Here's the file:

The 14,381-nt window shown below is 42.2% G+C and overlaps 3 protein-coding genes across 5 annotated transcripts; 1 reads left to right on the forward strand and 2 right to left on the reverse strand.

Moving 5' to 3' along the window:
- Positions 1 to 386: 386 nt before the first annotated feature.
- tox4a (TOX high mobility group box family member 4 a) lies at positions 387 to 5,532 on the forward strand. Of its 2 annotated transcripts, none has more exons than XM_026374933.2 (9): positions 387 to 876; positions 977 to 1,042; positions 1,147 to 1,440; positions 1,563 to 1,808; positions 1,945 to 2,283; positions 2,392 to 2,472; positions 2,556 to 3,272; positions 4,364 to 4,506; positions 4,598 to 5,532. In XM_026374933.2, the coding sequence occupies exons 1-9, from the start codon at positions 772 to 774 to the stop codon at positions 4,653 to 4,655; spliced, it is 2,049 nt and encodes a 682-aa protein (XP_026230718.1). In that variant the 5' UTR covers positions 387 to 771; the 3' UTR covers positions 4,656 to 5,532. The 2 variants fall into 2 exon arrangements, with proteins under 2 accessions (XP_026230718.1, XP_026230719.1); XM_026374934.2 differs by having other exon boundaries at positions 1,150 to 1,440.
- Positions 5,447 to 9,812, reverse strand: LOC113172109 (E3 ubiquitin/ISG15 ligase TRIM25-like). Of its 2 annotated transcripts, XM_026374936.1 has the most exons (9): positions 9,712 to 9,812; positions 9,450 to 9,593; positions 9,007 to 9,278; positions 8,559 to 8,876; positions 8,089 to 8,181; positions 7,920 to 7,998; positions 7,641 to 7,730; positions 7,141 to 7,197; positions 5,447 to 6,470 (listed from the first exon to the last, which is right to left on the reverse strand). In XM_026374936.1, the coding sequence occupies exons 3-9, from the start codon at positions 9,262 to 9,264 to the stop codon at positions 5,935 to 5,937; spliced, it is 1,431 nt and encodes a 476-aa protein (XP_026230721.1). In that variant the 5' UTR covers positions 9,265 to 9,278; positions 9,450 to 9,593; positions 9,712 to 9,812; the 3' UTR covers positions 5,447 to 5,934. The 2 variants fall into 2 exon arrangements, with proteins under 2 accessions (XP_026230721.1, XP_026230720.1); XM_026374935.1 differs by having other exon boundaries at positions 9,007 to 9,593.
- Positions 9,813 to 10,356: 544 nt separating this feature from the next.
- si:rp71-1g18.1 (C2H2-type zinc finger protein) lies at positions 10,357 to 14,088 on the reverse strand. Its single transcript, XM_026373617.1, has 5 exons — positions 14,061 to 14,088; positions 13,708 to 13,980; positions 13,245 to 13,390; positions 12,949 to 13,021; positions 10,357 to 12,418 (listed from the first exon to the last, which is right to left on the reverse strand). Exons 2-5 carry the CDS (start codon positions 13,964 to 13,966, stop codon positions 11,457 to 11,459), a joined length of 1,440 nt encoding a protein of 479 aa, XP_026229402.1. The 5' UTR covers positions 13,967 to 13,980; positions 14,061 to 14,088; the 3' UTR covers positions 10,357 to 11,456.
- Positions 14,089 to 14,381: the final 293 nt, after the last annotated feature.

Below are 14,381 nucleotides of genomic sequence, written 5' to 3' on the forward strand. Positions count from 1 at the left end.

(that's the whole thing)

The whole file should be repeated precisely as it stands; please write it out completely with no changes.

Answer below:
The 14,381-nt window shown below is 42.2% G+C and overlaps 3 protein-coding genes across 5 annotated transcripts; 1 reads left to right on the forward strand and 2 right to left on the reverse strand.

Moving 5' to 3' along the window:
- Positions 1 to 386: 386 nt before the first annotated feature.
- tox4a (TOX high mobility group box family member 4 a) lies at positions 387 to 5,532 on the forward strand. Of its 2 annotated transcripts, none has more exons than XM_026374933.2 (9): positions 387 to 876; positions 977 to 1,042; positions 1,147 to 1,440; positions 1,563 to 1,808; positions 1,945 to 2,283; positions 2,392 to 2,472; positions 2,556 to 3,272; positions 4,364 to 4,506; positions 4,598 to 5,532. In XM_026374933.2, the coding sequence occupies exons 1-9, from the start codon at positions 772 to 774 to the stop codon at positions 4,653 to 4,655; spliced, it is 2,049 nt and encodes a 682-aa protein (XP_026230718.1). In that variant the 5' UTR covers positions 387 to 771; the 3' UTR covers positions 4,656 to 5,532. The 2 variants fall into 2 exon arrangements, with proteins under 2 accessions (XP_026230718.1, XP_026230719.1); XM_026374934.2 differs by having other exon boundaries at positions 1,150 to 1,440.
- Positions 5,447 to 9,812, reverse strand: LOC113172109 (E3 ubiquitin/ISG15 ligase TRIM25-like). Of its 2 annotated transcripts, XM_026374936.1 has the most exons (9): positions 9,712 to 9,812; positions 9,450 to 9,593; positions 9,007 to 9,278; positions 8,559 to 8,876; positions 8,089 to 8,181; positions 7,920 to 7,998; positions 7,641 to 7,730; positions 7,141 to 7,197; positions 5,447 to 6,470 (listed from the first exon to the last, which is right to left on the reverse strand). In XM_026374936.1, the coding sequence occupies exons 3-9, from the start codon at positions 9,262 to 9,264 to the stop codon at positions 5,935 to 5,937; spliced, it is 1,431 nt and encodes a 476-aa protein (XP_026230721.1). In that variant the 5' UTR covers positions 9,265 to 9,278; positions 9,450 to 9,593; positions 9,712 to 9,812; the 3' UTR covers positions 5,447 to 5,934. The 2 variants fall into 2 exon arrangements, with proteins under 2 accessions (XP_026230721.1, XP_026230720.1); XM_026374935.1 differs by having other exon boundaries at positions 9,007 to 9,593.
- Positions 9,813 to 10,356: 544 nt separating this feature from the next.
- si:rp71-1g18.1 (C2H2-type zinc finger protein) lies at positions 10,357 to 14,088 on the reverse strand. Its single transcript, XM_026373617.1, has 5 exons — positions 14,061 to 14,088; positions 13,708 to 13,980; positions 13,245 to 13,390; positions 12,949 to 13,021; positions 10,357 to 12,418 (listed from the first exon to the last, which is right to left on the reverse strand). Exons 2-5 carry the CDS (start codon positions 13,964 to 13,966, stop codon positions 11,457 to 11,459), a joined length of 1,440 nt encoding a protein of 479 aa, XP_026229402.1. The 5' UTR covers positions 13,967 to 13,980; positions 14,061 to 14,088; the 3' UTR covers positions 10,357 to 11,456.
- Positions 14,089 to 14,381: the final 293 nt, after the last annotated feature.

Below are 14,381 nucleotides of genomic sequence, written 5' to 3' on the forward strand. Positions count from 1 at the left end.